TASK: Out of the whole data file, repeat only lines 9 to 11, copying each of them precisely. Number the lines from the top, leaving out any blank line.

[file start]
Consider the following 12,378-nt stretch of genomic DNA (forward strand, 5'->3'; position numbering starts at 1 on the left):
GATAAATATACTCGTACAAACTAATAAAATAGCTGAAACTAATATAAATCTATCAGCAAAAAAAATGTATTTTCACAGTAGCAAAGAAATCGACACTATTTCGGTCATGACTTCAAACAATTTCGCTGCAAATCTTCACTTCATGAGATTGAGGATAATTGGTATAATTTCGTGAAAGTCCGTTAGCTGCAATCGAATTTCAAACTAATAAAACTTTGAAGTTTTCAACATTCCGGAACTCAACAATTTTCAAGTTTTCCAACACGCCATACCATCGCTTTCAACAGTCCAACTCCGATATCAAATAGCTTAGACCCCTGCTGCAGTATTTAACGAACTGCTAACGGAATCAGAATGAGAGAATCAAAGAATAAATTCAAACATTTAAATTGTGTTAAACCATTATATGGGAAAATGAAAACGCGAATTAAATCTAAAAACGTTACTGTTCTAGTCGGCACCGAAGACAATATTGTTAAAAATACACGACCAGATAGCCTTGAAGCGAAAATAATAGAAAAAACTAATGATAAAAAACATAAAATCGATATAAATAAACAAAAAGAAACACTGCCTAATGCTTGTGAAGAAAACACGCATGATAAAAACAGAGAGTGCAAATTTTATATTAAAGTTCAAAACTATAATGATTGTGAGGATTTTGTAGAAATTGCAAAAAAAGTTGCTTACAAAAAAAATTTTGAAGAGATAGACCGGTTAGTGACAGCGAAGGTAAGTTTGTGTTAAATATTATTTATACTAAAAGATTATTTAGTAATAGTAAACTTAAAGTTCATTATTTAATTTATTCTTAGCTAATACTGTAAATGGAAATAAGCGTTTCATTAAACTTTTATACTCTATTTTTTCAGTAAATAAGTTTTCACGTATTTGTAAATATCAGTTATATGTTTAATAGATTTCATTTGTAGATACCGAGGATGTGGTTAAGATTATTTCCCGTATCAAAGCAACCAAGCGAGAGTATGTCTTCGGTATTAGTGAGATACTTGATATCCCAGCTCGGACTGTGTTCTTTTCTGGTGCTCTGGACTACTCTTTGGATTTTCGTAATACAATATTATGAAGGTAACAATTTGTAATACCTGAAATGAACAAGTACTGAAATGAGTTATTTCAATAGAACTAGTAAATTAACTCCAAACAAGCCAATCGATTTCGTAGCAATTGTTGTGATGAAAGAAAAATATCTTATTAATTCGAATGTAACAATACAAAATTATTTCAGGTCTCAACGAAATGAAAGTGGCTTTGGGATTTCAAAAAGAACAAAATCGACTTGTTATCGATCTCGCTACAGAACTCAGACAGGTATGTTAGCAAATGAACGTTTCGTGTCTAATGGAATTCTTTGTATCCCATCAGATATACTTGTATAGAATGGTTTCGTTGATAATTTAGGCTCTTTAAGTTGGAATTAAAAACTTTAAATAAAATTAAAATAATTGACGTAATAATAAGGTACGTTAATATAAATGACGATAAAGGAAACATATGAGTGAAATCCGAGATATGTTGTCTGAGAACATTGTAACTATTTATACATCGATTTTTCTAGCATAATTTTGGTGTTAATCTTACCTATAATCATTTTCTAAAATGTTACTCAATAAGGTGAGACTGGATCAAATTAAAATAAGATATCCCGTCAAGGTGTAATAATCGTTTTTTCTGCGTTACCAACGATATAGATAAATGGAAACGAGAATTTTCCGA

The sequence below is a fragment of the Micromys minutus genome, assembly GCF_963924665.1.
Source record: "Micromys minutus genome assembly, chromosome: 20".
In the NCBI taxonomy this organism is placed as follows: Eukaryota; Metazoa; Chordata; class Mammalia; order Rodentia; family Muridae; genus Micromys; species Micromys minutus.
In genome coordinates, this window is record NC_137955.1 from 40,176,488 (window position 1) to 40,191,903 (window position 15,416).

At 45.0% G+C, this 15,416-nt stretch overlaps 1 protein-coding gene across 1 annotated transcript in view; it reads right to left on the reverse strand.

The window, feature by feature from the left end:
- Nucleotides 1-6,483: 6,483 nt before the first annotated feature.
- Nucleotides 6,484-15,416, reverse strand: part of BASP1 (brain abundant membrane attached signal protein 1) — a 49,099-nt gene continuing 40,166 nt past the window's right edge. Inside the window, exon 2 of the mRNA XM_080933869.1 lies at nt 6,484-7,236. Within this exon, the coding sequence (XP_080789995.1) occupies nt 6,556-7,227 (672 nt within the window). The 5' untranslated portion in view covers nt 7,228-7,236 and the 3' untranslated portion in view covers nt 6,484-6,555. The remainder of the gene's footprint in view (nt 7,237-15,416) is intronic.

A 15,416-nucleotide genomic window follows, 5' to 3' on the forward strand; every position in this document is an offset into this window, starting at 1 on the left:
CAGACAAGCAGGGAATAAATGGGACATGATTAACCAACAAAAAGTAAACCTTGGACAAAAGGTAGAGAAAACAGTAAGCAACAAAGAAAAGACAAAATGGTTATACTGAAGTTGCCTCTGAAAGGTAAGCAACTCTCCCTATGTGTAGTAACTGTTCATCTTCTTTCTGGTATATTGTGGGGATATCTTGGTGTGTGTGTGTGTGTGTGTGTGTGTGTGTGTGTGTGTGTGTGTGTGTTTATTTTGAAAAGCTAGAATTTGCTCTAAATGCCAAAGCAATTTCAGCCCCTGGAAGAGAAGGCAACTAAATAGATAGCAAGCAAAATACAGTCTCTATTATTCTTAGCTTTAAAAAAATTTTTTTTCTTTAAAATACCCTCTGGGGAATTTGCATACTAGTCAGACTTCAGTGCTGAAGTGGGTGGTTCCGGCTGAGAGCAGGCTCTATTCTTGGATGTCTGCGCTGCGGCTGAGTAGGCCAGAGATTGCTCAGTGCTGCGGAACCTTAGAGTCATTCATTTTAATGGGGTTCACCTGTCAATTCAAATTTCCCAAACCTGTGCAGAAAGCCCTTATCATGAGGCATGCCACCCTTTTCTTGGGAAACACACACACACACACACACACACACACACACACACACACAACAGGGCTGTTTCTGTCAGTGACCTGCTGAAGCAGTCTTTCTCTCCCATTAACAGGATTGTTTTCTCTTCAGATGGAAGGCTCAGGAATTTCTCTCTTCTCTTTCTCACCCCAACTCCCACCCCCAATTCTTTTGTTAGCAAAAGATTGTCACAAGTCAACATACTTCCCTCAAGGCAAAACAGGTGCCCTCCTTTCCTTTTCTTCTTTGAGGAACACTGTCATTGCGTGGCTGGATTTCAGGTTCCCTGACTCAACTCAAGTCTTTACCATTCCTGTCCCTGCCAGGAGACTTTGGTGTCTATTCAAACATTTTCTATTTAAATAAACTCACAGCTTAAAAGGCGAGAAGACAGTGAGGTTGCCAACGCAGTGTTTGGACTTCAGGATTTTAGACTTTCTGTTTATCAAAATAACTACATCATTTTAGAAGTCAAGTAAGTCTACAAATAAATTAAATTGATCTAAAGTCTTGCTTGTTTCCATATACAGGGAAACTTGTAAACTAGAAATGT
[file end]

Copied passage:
- Nucleotides 1-6,483: 6,483 nt before the first annotated feature.
- Nucleotides 6,484-15,416, reverse strand: part of BASP1 (brain abundant membrane attached signal protein 1) — a 49,099-nt gene continuing 40,166 nt past the window's right edge. Inside the window, exon 2 of the mRNA XM_080933869.1 lies at nt 6,484-7,236. Within this exon, the coding sequence (XP_080789995.1) occupies nt 6,556-7,227 (672 nt within the window). The 5' untranslated portion in view covers nt 7,228-7,236 and the 3' untranslated portion in view covers nt 6,484-6,555. The remainder of the gene's footprint in view (nt 7,237-15,416) is intronic.

A 15,416-nucleotide genomic window follows, 5' to 3' on the forward strand; every position in this document is an offset into this window, starting at 1 on the left: